Then there's the media. Most journalists tend to lean left also and therefore interpret the work of comics in that vein. These days, critics and hacks writing about comedy almost never seem to be happy to judge a comedian's act mainly on whether it was funny or not. In fact, that aspect of the show in question sometimes gets completely ignored. They seem to be far more obsessed with whether it's right-on and worthy enough for them.
And if they're not passing judgement on this criterion, they're at pains to place the comedian's material in a political context. Since standups tend to draw very much from their own personal experiences in developing their acts most of the show reviews and comedian profile articles you read these days are seen through the prism of social justice issues.
If you're a young comic who wants to succeed then it's pretty obvious what kind of show and approach to marketing it is going to get you the most positive publicity. Ideally, you should write material about about some trending social issue with the stated aim of "raising awareness" of it. Then seek out the support of political groups and organizations with similar goals. Works like a charm every time!
The show Bully by comedian Mick Neven seems to be a case in point. Now it sounds like quite an interesting and unusual show with a deeply personal genesis. Basically, Neven bullied a kid back in school and long felt guilty about this until he finally apologized to his victim and resolved the issue with him to a great degree. But he still feels remorse about this issue. And this has motivated his desire to convey an anti-bullying message via the show.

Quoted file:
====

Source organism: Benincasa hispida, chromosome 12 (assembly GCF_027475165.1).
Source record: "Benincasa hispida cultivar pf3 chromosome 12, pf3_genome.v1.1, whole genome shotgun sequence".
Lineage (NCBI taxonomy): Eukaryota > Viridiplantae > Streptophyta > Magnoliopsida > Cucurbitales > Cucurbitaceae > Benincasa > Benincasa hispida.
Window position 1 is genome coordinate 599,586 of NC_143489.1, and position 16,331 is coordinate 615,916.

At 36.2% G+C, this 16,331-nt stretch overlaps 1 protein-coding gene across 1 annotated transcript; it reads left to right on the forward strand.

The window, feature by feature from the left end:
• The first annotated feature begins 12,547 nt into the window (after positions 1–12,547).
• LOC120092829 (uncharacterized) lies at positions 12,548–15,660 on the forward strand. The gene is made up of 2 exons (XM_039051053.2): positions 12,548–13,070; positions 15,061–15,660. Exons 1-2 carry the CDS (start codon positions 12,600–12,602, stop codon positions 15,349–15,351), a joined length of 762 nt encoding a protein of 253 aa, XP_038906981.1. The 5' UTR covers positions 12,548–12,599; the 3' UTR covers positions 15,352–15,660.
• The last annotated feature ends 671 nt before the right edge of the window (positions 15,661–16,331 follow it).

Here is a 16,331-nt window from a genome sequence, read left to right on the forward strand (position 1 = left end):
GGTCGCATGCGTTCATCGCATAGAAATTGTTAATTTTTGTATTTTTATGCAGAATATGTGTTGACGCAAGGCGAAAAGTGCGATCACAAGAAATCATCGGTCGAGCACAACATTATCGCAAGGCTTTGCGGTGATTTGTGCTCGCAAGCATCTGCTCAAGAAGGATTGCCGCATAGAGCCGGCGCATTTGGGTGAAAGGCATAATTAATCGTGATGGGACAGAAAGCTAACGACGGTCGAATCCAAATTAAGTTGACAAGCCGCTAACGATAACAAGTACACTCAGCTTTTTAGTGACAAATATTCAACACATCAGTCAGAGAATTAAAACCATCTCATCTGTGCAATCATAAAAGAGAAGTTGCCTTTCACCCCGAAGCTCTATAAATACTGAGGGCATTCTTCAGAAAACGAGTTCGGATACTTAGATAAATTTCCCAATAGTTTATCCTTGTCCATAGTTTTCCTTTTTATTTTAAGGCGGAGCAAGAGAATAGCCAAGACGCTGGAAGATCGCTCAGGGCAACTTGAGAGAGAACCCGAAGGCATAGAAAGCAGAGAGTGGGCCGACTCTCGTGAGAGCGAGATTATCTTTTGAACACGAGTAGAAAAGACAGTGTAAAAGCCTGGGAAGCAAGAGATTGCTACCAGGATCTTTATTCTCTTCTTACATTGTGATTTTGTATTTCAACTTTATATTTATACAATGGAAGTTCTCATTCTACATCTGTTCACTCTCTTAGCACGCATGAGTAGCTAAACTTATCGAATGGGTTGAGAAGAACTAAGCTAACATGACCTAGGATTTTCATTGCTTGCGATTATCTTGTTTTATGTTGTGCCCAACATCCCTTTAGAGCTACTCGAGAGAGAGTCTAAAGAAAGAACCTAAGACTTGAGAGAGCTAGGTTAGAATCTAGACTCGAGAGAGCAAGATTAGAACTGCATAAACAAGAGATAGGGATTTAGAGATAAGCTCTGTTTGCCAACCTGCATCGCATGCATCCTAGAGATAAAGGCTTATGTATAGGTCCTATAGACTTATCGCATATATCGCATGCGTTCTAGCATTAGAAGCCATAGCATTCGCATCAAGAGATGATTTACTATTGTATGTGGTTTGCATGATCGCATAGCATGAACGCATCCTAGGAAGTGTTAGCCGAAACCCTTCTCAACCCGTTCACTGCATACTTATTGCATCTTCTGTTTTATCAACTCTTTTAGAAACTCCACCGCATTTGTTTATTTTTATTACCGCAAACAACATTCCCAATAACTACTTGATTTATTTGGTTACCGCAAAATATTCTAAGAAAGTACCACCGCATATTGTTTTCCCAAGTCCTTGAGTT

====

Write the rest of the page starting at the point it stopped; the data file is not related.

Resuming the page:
I don't doubt the guy's sincerity. And it may well be an excellent show. But if you read this article about it you'll see that the writer Suzanne Carbone focuses almost entirely on its social and political relevance. Neven himself appears to have courted that interpretation assiduously.
Nowhere in the article is there any mention of the show's laugh-creating ability, or its entertainment value in general. That seems kind of odd given that the show is part of the Melbourne International Comedy Festival.
Now, I know it's not meant to be a review. But that's kind of my point. It's been profiled because it fits neatly into the world view of the social justice-obsessed leftist. If you're a comic who aims to be funny over all things and puts most of his time and energy into achieving that goal, and doesn't court the kind of analysis described above, then you miss out on heaps of mostly free, almost invariably positive media coverage. And that usually means a comparatively lower profile in the industry.
No wonder so many of today's most well known comedians are more right-on than they are funny!